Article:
In this case the employee also prevailed, achieving "an unequivocal and unambiguous success" by successfully defending against the self-insurer's recoupment complaint. We see no reason to treat this scenario differently than the employee's successful defense of the insurer's fraud complaint in Richards's Case. Both types of complaints, initiated by the insurer, put the employee's financial resources in jeopardy. An employee's chance of success in these cases is, without a doubt, enhanced by the assistance of skilled legal counsel. [3] The self-insurer's reliance on Mueller's Case, 48 Mass. App. Ct. 910 (1999), is misplaced. An employee need not, in all instances, retain all or part of an award of weekly benefits to justify a fee award under the statute. Richards, supra; Talbot v. Stanton Tool & Mfg., Inc., 11 Mass. Workers' Comp. Rep. 528 (1997). The court's rationale in Richards was not dependent upon the fact that the employee also sought weekly indemnity benefits at hearing. [4] In fact, in that case the employee lost his previously awarded benefits. The only basis for the fee award was the successful defense of the fraud complaint. See also Talbot, supra.

Finally, the self-insurer argues that because it could have filed an action for recoupment in the superior court, [5]where "there is no corresponding statutory provision" for attorney's fees, no fee is due under § 13(A)(5). (Self-insurer br. 8.) We need not reach the issue of whether attorney's fees would have been due in the superior court, as it was the self-insurer who chose to litigate its recoupment complaint at the department.

Accordingly, we affirm the decision of the administrative judge. Pursuant to § 13A(6), employee's counsel is awarded a fee of $1,312.21.

So ordered.

Mark D. Horan
Administrative Law Judge

Martine Carroll
Administrative Law Judge

William A. McCarthy
Administrative Law Judge

Filed: February 3, 2005

[1] G. L. c. 152, § 11D(3) provides:

An insurer that has paid compensation pursuant to a conference order, shall, upon receipt of a decision of an administrative judge or a court of the commonwealth which indicates that overpayments have been made[,] be entitled to recover such overpayments by unilateral reduction of weekly benefits, by no more than thirty percent per week, of any remaining compensation owed the employee. Where overpayments have been made that cannot be recovered in this manner, recoupment may be ordered pursuant to the filing of a complaint pursuant to section ten or by bringing an action against the employee in superior court. (Emphasis added.)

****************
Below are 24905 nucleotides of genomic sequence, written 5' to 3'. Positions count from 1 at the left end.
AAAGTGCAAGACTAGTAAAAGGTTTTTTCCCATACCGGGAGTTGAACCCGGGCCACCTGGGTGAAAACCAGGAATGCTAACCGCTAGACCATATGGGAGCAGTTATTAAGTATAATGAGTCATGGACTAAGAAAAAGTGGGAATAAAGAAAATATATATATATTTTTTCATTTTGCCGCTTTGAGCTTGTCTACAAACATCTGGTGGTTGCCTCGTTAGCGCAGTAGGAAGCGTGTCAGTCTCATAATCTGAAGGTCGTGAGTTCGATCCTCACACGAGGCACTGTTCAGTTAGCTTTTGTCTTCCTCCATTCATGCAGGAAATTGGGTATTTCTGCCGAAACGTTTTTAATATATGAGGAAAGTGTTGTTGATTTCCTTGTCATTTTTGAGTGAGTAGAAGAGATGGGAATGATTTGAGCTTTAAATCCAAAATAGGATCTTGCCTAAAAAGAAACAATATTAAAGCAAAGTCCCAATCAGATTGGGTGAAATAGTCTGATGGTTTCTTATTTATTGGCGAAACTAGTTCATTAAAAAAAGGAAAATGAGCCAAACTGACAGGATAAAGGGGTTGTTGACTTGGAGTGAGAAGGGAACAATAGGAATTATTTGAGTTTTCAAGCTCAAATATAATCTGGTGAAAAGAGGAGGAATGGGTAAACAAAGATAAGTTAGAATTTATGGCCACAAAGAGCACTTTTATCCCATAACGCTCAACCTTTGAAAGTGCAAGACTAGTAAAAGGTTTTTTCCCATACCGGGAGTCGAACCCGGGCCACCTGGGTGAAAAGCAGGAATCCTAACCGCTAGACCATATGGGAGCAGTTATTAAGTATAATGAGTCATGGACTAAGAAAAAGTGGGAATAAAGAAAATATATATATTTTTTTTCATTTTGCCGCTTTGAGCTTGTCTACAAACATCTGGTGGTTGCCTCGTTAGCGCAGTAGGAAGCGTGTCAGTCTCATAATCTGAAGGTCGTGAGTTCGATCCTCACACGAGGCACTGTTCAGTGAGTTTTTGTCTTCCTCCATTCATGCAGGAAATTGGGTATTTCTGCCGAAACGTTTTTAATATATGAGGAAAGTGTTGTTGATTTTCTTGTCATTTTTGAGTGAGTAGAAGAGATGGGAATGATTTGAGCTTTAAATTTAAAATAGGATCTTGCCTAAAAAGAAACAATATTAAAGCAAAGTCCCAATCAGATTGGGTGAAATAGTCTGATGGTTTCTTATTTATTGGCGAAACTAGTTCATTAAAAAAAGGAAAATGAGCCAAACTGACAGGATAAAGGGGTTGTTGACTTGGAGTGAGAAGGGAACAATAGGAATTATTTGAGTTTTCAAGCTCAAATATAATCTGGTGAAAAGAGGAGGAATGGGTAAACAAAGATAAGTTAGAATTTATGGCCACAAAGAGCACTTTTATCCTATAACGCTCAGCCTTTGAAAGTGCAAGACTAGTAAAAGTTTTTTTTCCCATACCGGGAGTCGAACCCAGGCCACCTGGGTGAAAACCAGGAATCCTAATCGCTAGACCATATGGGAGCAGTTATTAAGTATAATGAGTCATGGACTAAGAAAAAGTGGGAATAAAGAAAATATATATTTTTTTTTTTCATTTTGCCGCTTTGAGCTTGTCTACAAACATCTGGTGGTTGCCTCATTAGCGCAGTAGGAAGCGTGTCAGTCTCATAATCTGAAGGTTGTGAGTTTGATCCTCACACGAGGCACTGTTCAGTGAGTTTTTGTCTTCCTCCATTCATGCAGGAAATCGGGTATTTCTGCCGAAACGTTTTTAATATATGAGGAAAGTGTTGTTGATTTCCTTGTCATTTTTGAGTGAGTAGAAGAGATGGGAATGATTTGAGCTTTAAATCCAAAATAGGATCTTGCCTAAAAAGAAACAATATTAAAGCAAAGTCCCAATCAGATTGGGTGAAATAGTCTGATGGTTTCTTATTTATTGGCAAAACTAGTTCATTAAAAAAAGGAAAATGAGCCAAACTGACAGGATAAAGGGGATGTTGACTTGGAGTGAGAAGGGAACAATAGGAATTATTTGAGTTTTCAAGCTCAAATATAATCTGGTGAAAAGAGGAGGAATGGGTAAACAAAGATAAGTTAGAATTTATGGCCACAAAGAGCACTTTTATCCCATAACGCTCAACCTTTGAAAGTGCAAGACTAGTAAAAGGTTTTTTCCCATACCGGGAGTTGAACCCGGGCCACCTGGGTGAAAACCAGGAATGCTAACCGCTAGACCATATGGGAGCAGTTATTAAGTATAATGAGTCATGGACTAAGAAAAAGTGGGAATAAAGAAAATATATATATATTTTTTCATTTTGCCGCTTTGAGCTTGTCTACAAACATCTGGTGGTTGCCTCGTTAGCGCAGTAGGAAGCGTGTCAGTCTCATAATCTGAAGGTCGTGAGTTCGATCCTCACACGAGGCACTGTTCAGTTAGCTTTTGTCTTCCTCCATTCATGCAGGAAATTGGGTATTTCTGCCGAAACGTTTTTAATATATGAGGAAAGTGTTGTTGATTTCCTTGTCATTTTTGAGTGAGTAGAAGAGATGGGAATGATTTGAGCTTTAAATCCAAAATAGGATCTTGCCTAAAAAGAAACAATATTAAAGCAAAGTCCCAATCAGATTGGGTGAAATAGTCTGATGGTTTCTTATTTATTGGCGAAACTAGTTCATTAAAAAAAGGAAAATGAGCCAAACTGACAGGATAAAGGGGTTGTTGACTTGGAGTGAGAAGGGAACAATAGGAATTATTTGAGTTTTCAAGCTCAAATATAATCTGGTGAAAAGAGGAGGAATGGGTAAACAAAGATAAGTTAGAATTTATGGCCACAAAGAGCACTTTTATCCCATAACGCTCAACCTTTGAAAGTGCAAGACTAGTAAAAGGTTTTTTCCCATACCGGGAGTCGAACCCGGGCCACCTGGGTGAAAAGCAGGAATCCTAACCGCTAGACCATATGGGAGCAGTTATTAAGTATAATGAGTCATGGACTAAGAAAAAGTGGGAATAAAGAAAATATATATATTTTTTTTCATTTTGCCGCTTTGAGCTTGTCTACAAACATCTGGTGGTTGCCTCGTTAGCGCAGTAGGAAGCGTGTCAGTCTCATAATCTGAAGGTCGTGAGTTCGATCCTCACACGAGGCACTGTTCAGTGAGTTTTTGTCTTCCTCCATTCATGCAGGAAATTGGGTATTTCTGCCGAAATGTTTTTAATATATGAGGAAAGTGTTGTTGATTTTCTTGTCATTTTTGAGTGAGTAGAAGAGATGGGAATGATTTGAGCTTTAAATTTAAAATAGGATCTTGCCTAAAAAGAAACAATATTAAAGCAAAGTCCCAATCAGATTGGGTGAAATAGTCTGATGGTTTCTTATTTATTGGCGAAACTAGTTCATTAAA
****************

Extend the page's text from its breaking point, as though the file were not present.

[2]The hearing decision was summarily affirmed by this board on October 28, 1997, and later affirmed by the Appeals Court on December 6, 1999.

[3]"There is no dispute that, without a § 13(A)(5) fee ever being due the employee in an insurer's single issue complaint for fraud or recoupment, as these do not involve the award of compensation, employees defending against these complaints necessarily have pro bono representation or none at all." Richards v. Ultimate Chimney Sweep, supra, at 305, (emphasis in original).

[4]The court in Richards approved our refusal to apply 452 Code Mass Regs. § 1.19(4) to restrict § 13A's scope, and affirmed our opinion that the rule is inapplicable in cases which do not involve ordinary compensation claims or discontinuance requests. supra, at 706 and n. 14. Cf. Conroy's Case, 61 Mass. App. Ct. 268 (2004)(hearing fee due where employee retained right to ten weeks of benefits against possible recoupment); Cruz's Case, 51 Mass. App. Ct. 26 (2001)(hearing fee due even though insurer successfully reduced benefits; causation still an issue, thus placing the employee's entire claim in jeopardy; 452 Code Mass. Regs. § 1.19(4) cited); Connolly's Case, 41 Mass. App. Ct. 35 (1996)(award of benefits to employee partially confirmed, fee due as insurer had appealed, placing benefits awarded at conference at risk, 452 Code Mass. Regs. § 1.19(4) cited).

[5]See footnote 1, supra.